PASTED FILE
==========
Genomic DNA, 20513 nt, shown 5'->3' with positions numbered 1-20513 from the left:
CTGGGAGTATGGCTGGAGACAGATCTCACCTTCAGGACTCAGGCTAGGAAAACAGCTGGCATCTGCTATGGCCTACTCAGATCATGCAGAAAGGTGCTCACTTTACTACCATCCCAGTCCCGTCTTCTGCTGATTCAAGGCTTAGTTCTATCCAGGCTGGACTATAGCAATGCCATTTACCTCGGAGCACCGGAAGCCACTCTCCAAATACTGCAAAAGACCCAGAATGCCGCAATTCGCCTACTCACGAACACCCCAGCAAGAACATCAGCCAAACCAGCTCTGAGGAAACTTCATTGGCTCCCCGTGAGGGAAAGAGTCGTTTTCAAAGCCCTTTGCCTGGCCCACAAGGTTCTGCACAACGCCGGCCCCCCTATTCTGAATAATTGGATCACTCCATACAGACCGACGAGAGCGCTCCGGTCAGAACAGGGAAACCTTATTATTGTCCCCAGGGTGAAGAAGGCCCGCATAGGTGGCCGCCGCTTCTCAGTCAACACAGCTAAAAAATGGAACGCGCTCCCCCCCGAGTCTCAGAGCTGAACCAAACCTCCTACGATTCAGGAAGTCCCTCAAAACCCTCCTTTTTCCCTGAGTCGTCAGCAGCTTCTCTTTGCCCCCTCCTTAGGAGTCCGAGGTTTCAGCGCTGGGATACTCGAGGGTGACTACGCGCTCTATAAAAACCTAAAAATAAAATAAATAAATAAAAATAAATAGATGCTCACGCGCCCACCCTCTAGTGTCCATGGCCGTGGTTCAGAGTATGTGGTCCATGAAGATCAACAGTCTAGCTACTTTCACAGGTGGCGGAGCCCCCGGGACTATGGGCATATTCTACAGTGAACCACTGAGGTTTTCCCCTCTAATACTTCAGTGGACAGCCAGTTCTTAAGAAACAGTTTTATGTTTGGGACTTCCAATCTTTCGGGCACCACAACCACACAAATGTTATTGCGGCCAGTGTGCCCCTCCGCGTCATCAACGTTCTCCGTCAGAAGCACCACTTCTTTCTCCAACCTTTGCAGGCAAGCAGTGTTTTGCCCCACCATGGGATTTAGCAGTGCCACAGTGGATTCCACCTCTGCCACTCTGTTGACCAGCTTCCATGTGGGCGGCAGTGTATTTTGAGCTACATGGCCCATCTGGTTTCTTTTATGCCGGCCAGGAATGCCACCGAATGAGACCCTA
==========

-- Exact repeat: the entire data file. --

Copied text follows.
Genomic DNA, 20513 nt, shown 5'->3' with positions numbered 1-20513 from the left:
CTGGGAGTATGGCTGGAGACAGATCTCACCTTCAGGACTCAGGCTAGGAAAACAGCTGGCATCTGCTATGGCCTACTCAGATCATGCAGAAAGGTGCTCACTTTACTACCATCCCAGTCCCGTCTTCTGCTGATTCAAGGCTTAGTTCTATCCAGGCTGGACTATAGCAATGCCATTTACCTCGGAGCACCGGAAGCCACTCTCCAAATACTGCAAAAGACCCAGAATGCCGCAATTCGCCTACTCACGAACACCCCAGCAAGAACATCAGCCAAACCAGCTCTGAGGAAACTTCATTGGCTCCCCGTGAGGGAAAGAGTCGTTTTCAAAGCCCTTTGCCTGGCCCACAAGGTTCTGCACAACGCCGGCCCCCCTATTCTGAATAATTGGATCACTCCATACAGACCGACGAGAGCGCTCCGGTCAGAACAGGGAAACCTTATTATTGTCCCCAGGGTGAAGAAGGCCCGCATAGGTGGCCGCCGCTTCTCAGTCAACACAGCTAAAAAATGGAACGCGCTCCCCCCCGAGTCTCAGAGCTGAACCAAACCTCCTACGATTCAGGAAGTCCCTCAAAACCCTCCTTTTTCCCTGAGTCGTCAGCAGCTTCTCTTTGCCCCCTCCTTAGGAGTCCGAGGTTTCAGCGCTGGGATACTCGAGGGTGACTACGCGCTCTATAAAAACCTAAAAATAAAATAAATAAATAAAAATAAATAGATGCTCACGCGCCCACCCTCTAGTGTCCATGGCCGTGGTTCAGAGTATGTGGTCCATGAAGATCAACAGTCTAGCTACTTTCACAGGTGGCGGAGCCCCCGGGACTATGGGCATATTCTACAGTGAACCACTGAGGTTTTCCCCTCTAATACTTCAGTGGACAGCCAGTTCTTAAGAAACAGTTTTATGTTTGGGACTTCCAATCTTTCGGGCACCACAACCACACAAATGTTATTGCGGCCAGTGTGCCCCTCCGCGTCATCAACGTTCTCCGTCAGAAGCACCACTTCTTTCTCCAACCTTTGCAGGCAAGCAGTGTTTTGCCCCACCATGGGATTTAGCAGTGCCACAGTGGATTCCACCTCTGCCACTCTGTTGACCAGCTTCCATGTGGGCGGCAGTGTATTTTGAGCTACATGGCCCATCTGGTTTCTTTTATGCCGGCCAGGAATGCCACCGAATGAGACCCTA